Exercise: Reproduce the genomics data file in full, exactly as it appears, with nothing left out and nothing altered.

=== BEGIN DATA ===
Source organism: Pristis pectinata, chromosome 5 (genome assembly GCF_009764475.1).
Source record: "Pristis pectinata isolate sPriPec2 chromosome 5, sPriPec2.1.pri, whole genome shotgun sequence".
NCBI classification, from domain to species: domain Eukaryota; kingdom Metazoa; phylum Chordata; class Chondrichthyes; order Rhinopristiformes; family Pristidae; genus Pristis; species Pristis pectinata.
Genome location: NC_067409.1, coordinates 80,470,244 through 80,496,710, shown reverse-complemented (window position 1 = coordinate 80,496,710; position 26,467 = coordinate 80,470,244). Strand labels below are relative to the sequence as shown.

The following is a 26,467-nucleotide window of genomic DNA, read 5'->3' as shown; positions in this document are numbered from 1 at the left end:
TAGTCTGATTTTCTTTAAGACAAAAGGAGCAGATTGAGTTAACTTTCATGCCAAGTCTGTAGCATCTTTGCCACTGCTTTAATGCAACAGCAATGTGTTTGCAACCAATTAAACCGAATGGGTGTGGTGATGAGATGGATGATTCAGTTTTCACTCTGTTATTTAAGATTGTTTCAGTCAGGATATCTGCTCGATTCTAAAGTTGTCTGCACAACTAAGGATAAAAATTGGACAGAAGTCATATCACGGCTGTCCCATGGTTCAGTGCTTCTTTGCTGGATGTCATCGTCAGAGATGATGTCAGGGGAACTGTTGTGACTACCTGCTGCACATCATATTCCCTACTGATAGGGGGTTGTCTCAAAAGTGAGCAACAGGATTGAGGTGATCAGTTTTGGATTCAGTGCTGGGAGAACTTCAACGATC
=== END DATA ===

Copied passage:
Source organism: Pristis pectinata, chromosome 5 (genome assembly GCF_009764475.1).
Source record: "Pristis pectinata isolate sPriPec2 chromosome 5, sPriPec2.1.pri, whole genome shotgun sequence".
NCBI classification, from domain to species: domain Eukaryota; kingdom Metazoa; phylum Chordata; class Chondrichthyes; order Rhinopristiformes; family Pristidae; genus Pristis; species Pristis pectinata.
Genome location: NC_067409.1, coordinates 80,470,244 through 80,496,710, shown reverse-complemented (window position 1 = coordinate 80,496,710; position 26,467 = coordinate 80,470,244). Strand labels below are relative to the sequence as shown.

The following is a 26,467-nucleotide window of genomic DNA, read 5'->3' as shown; positions in this document are numbered from 1 at the left end:
TAGTCTGATTTTCTTTAAGACAAAAGGAGCAGATTGAGTTAACTTTCATGCCAAGTCTGTAGCATCTTTGCCACTGCTTTAATGCAACAGCAATGTGTTTGCAACCAATTAAACCGAATGGGTGTGGTGATGAGATGGATGATTCAGTTTTCACTCTGTTATTTAAGATTGTTTCAGTCAGGATATCTGCTCGATTCTAAAGTTGTCTGCACAACTAAGGATAAAAATTGGACAGAAGTCATATCACGGCTGTCCCATGGTTCAGTGCTTCTTTGCTGGATGTCATCGTCAGAGATGATGTCAGGGGAACTGTTGTGACTACCTGCTGCACATCATATTCCCTACTGATAGGGGGTTGTCTCAAAAGTGAGCAACAGGATTGAGGTGATCAGTTTTGGATTCAGTGCTGGGAGAACTTCAACGATC